As well as competence, healthcare also requires honesty and transparency at all times. A lack of accountability is perhaps the biggest driver of medical error. Supervision, as mentioned earlier, helps, but is never a substitute for recognizing and owning up to one’s own mistakes voluntarily.
So, last but certainly not least, hospitals must work harder to create a culture whereby admitting and atoning for mistakes isn’t just acceptable, it’s encouraged. Healthcare providers are willing to hide (and get away with hiding) their mistakes when afraid of discipline or dismissal. But there is no way around it: Doctors must admit, report, and evaluate errors in order to learn from them.
In case doctors fail to do all they can to uphold their duty of care, there are a few ways patients can take responsibility for their own protection. Well-informed patients have the power to catch potential errors and enhance the safety of themselves and those around them.
1.) Know Your Medications
In 1998, the U.S. Food and Drug Administration (FDA) launched a “Take Time to Care” initiative, which includes a “Use Medicines Wisely” campaign still pushed today.
Patients should, for example, keep doctors informed of every prescription, non-prescription, or dietary drug they take; ensure they are prescribed the correct medicines (88 percent of medicine-related errors involve being given the wrong drug or dose), know exactly how to take the medication, and understand any potential adverse side effects; and refuse to take any drug at hospital without understanding why.
2.) Know Your Condition
Turning to reliable, up-to-date sources for information on their condition helps patients prepare for any eventuality in their care. As experts in their own treatment, patients will know whether any recommendation is customary or necessary.
Surprising numbers of medical malpractice incidents occur in procedures that patients should never have had, making the results – including anxiety, pain, further treatment, and death – all the more needless. Patients should be wary of any medical opinion that doesn’t seem to make sense, and that they may be better off without it.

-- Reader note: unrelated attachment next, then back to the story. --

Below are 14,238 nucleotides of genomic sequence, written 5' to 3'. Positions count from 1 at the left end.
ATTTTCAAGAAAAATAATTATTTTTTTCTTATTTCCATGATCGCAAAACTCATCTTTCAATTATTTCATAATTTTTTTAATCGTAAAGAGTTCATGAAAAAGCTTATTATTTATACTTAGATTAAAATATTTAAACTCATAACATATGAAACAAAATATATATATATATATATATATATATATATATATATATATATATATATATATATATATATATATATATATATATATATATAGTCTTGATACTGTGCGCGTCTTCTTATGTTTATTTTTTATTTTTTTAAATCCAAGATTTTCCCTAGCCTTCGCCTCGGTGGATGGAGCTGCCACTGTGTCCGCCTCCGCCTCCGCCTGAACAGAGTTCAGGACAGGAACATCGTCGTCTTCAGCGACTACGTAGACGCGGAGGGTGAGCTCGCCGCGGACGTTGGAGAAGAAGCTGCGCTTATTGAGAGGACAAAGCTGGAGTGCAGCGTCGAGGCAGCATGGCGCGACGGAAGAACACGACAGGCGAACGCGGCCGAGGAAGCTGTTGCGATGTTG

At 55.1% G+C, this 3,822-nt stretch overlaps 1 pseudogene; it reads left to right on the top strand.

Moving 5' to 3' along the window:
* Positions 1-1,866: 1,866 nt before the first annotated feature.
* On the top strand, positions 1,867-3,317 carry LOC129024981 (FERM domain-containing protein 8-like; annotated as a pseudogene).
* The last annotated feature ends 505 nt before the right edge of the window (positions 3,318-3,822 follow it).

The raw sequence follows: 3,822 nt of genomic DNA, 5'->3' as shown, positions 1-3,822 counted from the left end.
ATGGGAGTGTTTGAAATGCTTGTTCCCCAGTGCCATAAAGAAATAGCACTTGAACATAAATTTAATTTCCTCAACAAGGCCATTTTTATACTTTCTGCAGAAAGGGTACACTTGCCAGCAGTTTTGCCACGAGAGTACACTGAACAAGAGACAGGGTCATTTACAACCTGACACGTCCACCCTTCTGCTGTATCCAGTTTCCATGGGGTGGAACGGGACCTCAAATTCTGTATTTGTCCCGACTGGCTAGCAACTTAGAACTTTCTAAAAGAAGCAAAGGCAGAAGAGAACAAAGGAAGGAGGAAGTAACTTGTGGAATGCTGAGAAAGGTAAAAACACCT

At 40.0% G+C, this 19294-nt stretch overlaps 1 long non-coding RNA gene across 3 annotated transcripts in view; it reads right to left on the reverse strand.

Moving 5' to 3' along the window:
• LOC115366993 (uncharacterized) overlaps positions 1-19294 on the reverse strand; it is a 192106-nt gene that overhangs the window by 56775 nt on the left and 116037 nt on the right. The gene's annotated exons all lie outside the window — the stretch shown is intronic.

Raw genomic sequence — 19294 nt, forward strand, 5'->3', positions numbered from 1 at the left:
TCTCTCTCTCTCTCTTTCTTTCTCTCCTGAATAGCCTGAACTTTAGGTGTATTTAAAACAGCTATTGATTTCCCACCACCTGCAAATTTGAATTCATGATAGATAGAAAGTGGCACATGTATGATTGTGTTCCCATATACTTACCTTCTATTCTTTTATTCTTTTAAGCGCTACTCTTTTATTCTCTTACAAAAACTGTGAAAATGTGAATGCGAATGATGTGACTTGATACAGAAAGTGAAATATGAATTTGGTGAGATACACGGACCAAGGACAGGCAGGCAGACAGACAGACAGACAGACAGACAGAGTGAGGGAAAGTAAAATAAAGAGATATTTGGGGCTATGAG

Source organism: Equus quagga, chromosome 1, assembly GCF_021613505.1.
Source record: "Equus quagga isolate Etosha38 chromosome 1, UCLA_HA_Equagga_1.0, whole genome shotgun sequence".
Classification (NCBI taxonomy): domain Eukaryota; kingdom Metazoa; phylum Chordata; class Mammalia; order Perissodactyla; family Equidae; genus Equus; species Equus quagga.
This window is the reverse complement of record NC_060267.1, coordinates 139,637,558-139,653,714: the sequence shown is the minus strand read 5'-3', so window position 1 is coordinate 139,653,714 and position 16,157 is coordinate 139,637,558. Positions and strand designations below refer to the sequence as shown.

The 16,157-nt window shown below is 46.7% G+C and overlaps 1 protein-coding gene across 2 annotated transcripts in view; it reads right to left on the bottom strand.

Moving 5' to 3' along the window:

3.) Choose Your Providers Wisely
If they have the choice, patients should select healthcare institutions that specialize or have extensive experience in the treatment they need. But at the very least, patients should do their homework on a hospital’s overall quality. Consumer Reports provides tips on choosing the right hospital, from checking its ratings to learning whether a surgeon is board-certified.
4.) Stay Alert During Visits
While at a hospital, patients have the right to cross-examine every event to ensure they receive the best quality of care – from routine tasks, such as ensuring doctors have washed their hands, to the most complicated, confirming doctors are clear on what needs to be done before a procedure. Wrong site surgery is rare, but happens and is entirely preventable.
Patients should also clarify anything they don’t understand beyond the visit, in their treatment plan. This leads to the final and most important point.
5.) Communicate, Communicate, Communicate
Communication between caregivers and their patients is the basis for all other preventative measures. Put plainly, patients who are more involved in their care have better outcomes.
On the 1 hand, patients should avoid assuming doctors know everything and instead share any pertinent information on their health; on the other, they should never be afraid to ask questions. Family and friends can help to express queries or concerns if necessary. But crucially, patients can never assume that no news is good news. Just as they have the right to quality care, they also have the right to speak up.